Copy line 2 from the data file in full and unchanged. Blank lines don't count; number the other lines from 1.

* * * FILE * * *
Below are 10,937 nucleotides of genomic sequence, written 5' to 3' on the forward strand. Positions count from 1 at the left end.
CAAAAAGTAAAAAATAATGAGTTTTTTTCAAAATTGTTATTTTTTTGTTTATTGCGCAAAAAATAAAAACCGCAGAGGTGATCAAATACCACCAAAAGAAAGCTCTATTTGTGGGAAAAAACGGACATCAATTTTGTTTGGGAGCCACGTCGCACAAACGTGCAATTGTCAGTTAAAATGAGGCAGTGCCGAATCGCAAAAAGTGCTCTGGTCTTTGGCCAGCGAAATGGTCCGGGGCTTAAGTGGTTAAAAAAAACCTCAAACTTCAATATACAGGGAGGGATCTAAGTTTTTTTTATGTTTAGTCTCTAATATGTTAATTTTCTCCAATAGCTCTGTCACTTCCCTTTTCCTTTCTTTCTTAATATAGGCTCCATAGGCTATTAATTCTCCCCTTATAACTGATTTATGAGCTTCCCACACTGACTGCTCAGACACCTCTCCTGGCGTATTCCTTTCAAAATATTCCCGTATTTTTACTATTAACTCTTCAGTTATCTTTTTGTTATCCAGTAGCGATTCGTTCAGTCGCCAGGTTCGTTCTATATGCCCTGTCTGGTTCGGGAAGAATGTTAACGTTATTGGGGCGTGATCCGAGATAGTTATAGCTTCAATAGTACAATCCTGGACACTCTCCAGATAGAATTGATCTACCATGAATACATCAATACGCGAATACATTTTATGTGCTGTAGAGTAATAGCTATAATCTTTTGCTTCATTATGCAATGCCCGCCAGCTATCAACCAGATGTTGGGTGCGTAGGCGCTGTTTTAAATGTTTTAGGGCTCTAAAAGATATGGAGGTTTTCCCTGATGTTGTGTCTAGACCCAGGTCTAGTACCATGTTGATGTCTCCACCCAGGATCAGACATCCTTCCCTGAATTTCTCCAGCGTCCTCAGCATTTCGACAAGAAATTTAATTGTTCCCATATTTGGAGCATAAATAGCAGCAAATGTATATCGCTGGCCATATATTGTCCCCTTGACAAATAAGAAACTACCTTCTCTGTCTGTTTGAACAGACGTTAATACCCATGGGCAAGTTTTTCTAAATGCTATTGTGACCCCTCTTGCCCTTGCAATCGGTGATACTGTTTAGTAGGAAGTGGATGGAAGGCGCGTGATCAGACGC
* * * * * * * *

CAAAAAGTAAAAAATAATGAGTTTTTTTCAAAATTGTTATTTTTTTGTTTATTGCGCAAAAAATAAAAACCGCAGAGGTGATCAAATACCACCAAAAGAAAGCTCTATTTGTGGGAAAAAACGGACATCAATTTTGTTTGGGAGCCACGTCGCACAAACGTGCAATTGTCAGTTAAAATGAGGCAGTGCCGAATCGCAAAAAGTGCTCTGGTCTTTGGCCAGCGAAATGGTCCGGGGCTTAAGTGGTTAAAAAAAACCTCAAACTTCAATATACAGGGAGGGATCTAAGTTTTTTTTATGTTTAGTCTCTAATATGTTAATTTTCTCCAATAGCTCTGTCACTTCCCTTTTCCTTTCTTTCTTAATATAGGCTCCATAGGCTATTAATTCTCCCCTTATAACTGATTTATGAGCTTCCCACACTGACTGCTCAGACACCTCTCCTGGCGTATTCCTTTCAAAATATTCCCGTATTTTTACTATTAACTCTTCAGTTATCTTTTTGTTATCCAGTAGCGATTCGTTCAGTCGCCAGGTTCGTTCTATATGCCCTGTCTGGTTCGGGAAGAATGTTAACGTTATTGGGGCGTGATCCGAGATAGTTATAGCTTCAATAGTACAATCCTGGACACTCTCCAGATAGAATTGATCTACCATGAATACATCAATACGCGAATACATTTTATGTGCTGTAGAGTAATAGCTATAATCTTTTGCTTCATTATGCAATGCCCGCCAGCTATCAACCAGATGTTGGGTGCGTAGGCGCTGTTTTAAATGTTTTAGGGCTCTAAAAGATATGGAGGTTTTCCCTGATGTTGTGTCTAGACCCAGGTCTAGTACCATGTTGATGTCTCCACCCAGGATCAGACATCCTTCCCTGAATTTCTCCAGCGTCCTCAGCATTTCGACAAGAAATTTAATTGTTCCCATATTTGGAGCATAAATAGCAGCAAATGTATATCGCTGGCCATATATTGTCCCCTTGACAAATAAGAAACTACCTTCTCTGTCTGTTTGAACAGACGTTAATACCCATGGGCAAGTTTTTCTAAATGCTATTGTGACCCCTCTTGCCCTTGCAATCGGTGATACTGTTTAGTAGGAAGTGGATGGAAGGCGCGTGATCAGACGC